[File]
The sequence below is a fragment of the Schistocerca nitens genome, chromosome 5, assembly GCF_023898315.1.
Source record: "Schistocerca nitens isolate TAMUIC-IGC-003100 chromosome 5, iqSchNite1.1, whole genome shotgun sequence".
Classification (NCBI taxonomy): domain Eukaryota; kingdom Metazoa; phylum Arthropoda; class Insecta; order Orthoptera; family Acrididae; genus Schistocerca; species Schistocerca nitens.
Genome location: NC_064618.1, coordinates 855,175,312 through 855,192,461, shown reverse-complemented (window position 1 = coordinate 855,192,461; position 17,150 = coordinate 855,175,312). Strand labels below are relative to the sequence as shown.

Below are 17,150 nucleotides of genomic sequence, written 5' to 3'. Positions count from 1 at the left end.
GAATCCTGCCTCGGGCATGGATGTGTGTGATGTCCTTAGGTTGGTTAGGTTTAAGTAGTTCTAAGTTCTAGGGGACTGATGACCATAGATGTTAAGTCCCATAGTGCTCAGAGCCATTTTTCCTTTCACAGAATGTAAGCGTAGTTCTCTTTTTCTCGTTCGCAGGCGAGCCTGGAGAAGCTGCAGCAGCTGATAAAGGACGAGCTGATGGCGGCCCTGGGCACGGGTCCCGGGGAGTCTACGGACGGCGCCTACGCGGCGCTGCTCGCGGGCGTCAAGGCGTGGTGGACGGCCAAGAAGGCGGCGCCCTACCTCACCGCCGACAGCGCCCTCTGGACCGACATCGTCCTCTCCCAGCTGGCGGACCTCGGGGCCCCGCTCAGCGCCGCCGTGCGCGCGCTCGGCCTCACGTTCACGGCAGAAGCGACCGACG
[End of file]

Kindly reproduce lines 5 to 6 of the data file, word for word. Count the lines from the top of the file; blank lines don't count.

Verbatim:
Below are 17,150 nucleotides of genomic sequence, written 5' to 3'. Positions count from 1 at the left end.
GAATCCTGCCTCGGGCATGGATGTGTGTGATGTCCTTAGGTTGGTTAGGTTTAAGTAGTTCTAAGTTCTAGGGGACTGATGACCATAGATGTTAAGTCCCATAGTGCTCAGAGCCATTTTTCCTTTCACAGAATGTAAGCGTAGTTCTCTTTTTCTCGTTCGCAGGCGAGCCTGGAGAAGCTGCAGCAGCTGATAAAGGACGAGCTGATGGCGGCCCTGGGCACGGGTCCCGGGGAGTCTACGGACGGCGCCTACGCGGCGCTGCTCGCGGGCGTCAAGGCGTGGTGGACGGCCAAGAAGGCGGCGCCCTACCTCACCGCCGACAGCGCCCTCTGGACCGACATCGTCCTCTCCCAGCTGGCGGACCTCGGGGCCCCGCTCAGCGCCGCCGTGCGCGCGCTCGGCCTCACGTTCACGGCAGAAGCGACCGACG